>> I'd suggest that if you're not familiar with database design and the
    >> concept of database normalization, that you read some of the resources
    >> at
    >> http://home.bendbroadband.com/conradsystems/accessjunkie/resources.html
    >>
    >> particularly the Database Design 101 link. I very strongly suspect
    >> that you will need several tables which will NOT closely resemble your
    >> current spreadsheets, but will contain the same information arranged
    >> differently. Any given piece of information will typically be stored
    >> ONCE only, in only one table; there will be links between the tables,
    >> but they almost surely will NOT all be the "same field". When you need
    >> to see a field in conjunction with other fields, you don't need to
    >> store it in both tables - instead you will create a Query joining the
    >> two tables.
    >>
    >> John W. Vinson[MVP]
    >>
    >>
     
  7. John Vinson

    John Vinson
    Expand Collapse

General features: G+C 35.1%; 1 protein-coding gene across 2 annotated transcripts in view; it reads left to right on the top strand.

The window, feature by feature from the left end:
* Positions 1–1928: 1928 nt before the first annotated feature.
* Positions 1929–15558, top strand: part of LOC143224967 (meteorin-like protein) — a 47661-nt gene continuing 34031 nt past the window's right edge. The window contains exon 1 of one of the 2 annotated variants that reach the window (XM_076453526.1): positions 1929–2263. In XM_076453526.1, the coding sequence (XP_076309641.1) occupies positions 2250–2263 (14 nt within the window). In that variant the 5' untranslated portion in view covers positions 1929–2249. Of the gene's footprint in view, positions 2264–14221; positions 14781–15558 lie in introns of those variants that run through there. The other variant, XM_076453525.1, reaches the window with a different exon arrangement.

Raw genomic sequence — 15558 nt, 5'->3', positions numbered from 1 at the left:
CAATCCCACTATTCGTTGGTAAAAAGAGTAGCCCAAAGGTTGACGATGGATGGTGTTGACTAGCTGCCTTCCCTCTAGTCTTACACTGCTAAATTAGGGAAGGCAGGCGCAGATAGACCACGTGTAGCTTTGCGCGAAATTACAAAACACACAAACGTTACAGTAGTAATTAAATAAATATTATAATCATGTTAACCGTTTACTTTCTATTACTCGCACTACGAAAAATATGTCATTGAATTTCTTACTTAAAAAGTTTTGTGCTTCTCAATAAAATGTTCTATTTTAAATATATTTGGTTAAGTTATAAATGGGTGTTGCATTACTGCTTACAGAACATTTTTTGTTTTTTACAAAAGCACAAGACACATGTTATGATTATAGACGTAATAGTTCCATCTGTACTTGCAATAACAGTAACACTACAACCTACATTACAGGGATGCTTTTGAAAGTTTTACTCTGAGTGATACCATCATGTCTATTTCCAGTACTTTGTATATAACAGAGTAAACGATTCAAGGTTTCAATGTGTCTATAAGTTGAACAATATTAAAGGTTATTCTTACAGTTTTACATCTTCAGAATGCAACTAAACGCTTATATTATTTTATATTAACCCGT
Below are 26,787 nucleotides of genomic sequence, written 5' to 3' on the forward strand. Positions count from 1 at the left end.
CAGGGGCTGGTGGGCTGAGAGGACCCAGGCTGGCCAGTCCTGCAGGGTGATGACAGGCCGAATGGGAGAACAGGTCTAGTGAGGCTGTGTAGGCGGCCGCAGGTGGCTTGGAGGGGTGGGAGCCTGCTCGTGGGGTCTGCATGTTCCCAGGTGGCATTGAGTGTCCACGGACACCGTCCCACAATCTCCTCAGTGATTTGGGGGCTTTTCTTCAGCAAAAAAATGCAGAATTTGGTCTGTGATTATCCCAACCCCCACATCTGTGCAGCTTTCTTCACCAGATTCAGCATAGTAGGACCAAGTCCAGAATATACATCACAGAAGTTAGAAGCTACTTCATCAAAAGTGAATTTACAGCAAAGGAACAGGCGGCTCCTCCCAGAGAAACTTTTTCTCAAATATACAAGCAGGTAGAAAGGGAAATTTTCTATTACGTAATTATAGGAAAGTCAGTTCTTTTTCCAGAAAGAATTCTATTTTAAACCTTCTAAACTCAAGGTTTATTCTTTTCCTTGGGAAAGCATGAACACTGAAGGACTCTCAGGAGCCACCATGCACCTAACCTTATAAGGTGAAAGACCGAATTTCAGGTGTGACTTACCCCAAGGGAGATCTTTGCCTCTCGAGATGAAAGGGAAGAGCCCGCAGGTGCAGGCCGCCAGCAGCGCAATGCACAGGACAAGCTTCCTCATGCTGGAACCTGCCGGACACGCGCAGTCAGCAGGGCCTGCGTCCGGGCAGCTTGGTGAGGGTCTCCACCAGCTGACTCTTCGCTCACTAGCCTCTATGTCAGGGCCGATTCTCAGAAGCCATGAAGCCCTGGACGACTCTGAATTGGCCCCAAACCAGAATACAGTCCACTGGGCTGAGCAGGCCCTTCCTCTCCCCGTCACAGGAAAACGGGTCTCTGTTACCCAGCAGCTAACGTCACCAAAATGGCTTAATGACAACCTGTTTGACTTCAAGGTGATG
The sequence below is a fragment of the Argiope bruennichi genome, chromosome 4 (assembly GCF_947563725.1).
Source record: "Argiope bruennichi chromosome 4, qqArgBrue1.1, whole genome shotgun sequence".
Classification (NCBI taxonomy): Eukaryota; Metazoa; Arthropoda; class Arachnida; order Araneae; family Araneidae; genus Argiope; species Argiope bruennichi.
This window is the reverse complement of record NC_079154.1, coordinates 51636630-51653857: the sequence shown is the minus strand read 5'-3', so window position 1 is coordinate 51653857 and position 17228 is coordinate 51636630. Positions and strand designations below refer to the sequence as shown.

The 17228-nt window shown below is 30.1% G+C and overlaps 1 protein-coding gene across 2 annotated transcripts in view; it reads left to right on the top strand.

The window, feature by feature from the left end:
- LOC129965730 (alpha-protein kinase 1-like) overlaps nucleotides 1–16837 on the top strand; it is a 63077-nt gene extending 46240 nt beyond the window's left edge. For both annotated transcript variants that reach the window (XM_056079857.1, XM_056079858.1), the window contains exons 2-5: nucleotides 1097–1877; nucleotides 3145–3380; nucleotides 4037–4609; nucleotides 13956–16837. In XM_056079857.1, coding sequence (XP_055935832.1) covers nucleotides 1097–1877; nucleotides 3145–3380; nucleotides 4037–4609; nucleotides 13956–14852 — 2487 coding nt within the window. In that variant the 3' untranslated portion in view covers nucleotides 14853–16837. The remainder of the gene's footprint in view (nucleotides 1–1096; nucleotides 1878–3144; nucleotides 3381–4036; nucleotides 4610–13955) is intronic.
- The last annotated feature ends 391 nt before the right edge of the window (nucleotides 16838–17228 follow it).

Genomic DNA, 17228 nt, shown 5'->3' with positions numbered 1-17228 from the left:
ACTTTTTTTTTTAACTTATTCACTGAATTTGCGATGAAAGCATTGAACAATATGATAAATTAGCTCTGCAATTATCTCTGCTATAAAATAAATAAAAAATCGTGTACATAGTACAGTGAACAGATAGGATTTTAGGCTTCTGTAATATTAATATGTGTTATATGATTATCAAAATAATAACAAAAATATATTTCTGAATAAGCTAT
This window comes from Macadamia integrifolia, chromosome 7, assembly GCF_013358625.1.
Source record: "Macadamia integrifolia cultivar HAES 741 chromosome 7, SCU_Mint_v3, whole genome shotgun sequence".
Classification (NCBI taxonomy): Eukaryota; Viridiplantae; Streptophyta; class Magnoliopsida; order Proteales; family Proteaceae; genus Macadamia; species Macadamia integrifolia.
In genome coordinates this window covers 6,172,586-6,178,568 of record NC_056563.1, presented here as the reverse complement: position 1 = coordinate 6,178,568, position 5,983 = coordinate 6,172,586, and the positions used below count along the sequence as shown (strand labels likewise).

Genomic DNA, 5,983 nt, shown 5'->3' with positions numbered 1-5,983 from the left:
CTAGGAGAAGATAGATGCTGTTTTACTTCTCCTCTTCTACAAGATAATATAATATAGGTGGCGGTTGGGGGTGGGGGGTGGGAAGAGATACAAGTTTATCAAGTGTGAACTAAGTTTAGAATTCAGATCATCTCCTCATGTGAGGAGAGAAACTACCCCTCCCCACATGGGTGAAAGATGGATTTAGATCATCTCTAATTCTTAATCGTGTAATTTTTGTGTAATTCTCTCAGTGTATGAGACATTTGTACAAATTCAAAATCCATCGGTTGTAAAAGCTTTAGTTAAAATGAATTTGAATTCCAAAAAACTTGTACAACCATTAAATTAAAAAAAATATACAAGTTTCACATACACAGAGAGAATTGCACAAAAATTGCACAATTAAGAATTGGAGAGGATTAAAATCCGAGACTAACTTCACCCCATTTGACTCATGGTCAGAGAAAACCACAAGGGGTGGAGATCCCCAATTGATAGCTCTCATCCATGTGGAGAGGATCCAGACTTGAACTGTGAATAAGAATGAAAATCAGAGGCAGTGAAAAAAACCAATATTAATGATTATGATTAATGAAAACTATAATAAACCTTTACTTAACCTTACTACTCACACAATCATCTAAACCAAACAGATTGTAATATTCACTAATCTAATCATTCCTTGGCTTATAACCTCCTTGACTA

Guest

    On Tue, 4 Jul 2006 15:54:01 -0700, bchasse
    <bchasse@discussions.microsoft.com> wrote:

    >In other words, I have multiple "tables," all
    >of which share a common field (e.g., ID, site name, etc.). I want to set
    >them up such that if I update something in one table (and that update occurs
    >in a field that is common with another table), that it will update it in all
    >locations, not just in the table that the change occured in.


    Again... *that's not how Tables work*.

    Relational tables use the "Grandmother's Pantry Principle": "a place -
    ONE place! - for everything, everything in its place".

    If you have the same information stored in multiple tables - other
    than the linking ID field - then *YOUR DESIGN IS WRONG*.

    You should store the field once, and once only, and then use Queries
    to link the tables.

    As Douglas has requested, please give us a little help here. What is